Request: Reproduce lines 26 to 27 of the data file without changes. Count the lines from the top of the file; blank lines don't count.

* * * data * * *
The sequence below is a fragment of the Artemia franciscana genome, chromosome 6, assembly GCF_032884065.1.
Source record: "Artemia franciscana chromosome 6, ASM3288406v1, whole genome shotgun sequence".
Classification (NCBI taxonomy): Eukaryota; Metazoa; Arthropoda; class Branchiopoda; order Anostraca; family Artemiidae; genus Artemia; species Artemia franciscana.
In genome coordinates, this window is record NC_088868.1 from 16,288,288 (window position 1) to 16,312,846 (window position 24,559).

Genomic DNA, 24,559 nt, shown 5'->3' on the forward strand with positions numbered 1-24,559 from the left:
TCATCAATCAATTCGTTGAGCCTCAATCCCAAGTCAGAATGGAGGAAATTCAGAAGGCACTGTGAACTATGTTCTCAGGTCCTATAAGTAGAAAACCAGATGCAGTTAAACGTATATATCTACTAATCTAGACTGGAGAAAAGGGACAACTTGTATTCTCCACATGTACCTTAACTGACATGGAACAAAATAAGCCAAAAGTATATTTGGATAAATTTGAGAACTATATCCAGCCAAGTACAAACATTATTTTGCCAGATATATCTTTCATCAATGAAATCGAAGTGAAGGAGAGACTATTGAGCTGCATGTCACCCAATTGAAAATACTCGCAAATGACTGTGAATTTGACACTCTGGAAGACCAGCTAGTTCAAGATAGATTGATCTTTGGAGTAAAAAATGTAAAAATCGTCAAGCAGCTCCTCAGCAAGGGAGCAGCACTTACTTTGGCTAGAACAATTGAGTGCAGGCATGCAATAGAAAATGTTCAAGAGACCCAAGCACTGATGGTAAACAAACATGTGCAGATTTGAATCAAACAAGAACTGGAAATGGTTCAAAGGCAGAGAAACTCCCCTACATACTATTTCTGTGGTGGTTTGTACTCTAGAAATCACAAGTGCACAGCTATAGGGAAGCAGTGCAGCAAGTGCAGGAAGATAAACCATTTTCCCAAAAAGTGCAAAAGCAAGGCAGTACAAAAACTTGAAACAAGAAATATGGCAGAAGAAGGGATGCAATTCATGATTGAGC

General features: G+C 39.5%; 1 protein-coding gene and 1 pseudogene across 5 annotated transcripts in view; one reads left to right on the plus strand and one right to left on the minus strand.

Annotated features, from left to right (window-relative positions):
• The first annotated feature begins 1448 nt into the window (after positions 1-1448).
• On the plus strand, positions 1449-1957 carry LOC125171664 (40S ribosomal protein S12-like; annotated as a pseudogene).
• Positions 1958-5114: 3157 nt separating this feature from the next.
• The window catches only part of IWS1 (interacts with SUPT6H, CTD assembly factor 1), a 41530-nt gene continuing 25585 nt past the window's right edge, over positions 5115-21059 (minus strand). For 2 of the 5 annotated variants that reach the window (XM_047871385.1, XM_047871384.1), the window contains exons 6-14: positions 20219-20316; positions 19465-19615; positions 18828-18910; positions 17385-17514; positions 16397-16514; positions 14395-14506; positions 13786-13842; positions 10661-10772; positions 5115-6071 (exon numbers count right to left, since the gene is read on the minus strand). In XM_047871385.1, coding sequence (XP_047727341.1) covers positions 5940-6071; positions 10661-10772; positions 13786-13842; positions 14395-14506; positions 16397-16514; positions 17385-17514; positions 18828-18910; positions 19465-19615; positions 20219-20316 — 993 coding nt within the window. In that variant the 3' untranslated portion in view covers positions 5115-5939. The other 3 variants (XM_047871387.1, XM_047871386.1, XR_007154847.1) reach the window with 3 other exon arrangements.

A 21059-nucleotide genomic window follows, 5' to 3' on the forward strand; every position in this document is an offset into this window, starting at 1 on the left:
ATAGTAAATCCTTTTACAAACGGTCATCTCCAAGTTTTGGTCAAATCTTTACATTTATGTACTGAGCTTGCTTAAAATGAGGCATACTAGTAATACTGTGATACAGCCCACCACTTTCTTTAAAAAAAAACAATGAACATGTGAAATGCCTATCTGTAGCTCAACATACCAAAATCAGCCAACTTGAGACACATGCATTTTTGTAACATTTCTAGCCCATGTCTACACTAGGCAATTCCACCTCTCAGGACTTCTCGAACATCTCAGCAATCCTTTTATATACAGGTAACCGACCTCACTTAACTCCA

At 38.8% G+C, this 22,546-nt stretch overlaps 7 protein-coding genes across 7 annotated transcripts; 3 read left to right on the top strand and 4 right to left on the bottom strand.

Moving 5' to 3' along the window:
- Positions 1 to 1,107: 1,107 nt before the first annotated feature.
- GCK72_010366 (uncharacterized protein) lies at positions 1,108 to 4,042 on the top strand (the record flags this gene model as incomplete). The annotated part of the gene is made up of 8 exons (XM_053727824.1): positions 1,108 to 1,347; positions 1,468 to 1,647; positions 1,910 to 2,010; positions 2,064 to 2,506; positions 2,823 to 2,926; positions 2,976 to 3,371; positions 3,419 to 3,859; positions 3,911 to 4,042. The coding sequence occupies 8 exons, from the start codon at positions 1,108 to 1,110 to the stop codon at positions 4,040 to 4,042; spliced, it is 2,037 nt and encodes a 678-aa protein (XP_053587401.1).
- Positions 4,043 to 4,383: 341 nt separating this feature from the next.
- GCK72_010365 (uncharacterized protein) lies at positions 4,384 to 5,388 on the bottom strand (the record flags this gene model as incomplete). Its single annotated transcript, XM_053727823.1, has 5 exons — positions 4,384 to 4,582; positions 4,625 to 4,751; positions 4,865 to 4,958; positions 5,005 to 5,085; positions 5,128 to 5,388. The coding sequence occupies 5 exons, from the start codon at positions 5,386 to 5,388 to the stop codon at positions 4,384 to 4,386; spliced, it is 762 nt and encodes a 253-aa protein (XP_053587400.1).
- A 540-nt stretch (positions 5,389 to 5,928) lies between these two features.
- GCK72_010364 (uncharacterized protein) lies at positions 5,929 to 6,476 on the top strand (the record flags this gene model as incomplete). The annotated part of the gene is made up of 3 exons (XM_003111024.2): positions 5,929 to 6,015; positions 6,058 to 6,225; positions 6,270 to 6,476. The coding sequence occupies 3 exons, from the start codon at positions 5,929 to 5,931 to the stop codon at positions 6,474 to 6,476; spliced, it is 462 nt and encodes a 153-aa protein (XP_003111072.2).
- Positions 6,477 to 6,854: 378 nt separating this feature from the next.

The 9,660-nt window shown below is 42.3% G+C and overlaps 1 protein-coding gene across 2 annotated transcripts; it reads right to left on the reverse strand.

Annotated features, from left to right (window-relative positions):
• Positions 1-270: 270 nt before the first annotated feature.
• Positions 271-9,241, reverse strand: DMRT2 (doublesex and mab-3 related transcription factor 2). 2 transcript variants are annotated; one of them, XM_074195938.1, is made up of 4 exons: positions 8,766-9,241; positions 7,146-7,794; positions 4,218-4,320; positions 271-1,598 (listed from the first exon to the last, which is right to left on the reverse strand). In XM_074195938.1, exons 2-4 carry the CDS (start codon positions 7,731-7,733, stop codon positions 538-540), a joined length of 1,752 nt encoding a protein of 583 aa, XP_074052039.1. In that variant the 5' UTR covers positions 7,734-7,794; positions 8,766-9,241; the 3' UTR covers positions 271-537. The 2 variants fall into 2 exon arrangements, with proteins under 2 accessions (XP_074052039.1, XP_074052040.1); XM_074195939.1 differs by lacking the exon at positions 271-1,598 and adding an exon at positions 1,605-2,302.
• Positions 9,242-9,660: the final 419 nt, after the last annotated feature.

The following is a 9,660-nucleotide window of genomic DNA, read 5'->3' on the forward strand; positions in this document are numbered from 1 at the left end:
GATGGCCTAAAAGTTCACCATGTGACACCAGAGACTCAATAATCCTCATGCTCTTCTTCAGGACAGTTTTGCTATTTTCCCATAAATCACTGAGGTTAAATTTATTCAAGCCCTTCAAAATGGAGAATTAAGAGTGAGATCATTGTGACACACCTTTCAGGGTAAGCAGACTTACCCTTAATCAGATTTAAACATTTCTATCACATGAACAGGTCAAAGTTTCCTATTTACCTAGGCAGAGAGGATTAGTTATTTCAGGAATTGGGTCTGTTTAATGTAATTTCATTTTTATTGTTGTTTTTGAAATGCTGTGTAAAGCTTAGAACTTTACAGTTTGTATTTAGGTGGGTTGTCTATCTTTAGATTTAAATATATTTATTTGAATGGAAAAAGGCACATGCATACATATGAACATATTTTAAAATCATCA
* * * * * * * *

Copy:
• Positions 1-270: 270 nt before the first annotated feature.
• Positions 271-9,241, reverse strand: DMRT2 (doublesex and mab-3 related transcription factor 2). 2 transcript variants are annotated; one of them, XM_074195938.1, is made up of 4 exons: positions 8,766-9,241; positions 7,146-7,794; positions 4,218-4,320; positions 271-1,598 (listed from the first exon to the last, which is right to left on the reverse strand). In XM_074195938.1, exons 2-4 carry the CDS (start codon positions 7,731-7,733, stop codon positions 538-540), a joined length of 1,752 nt encoding a protein of 583 aa, XP_074052039.1. In that variant the 5' UTR covers positions 7,734-7,794; positions 8,766-9,241; the 3' UTR covers positions 271-537. The 2 variants fall into 2 exon arrangements, with proteins under 2 accessions (XP_074052039.1, XP_074052040.1); XM_074195939.1 differs by lacking the exon at positions 271-1,598 and adding an exon at positions 1,605-2,302.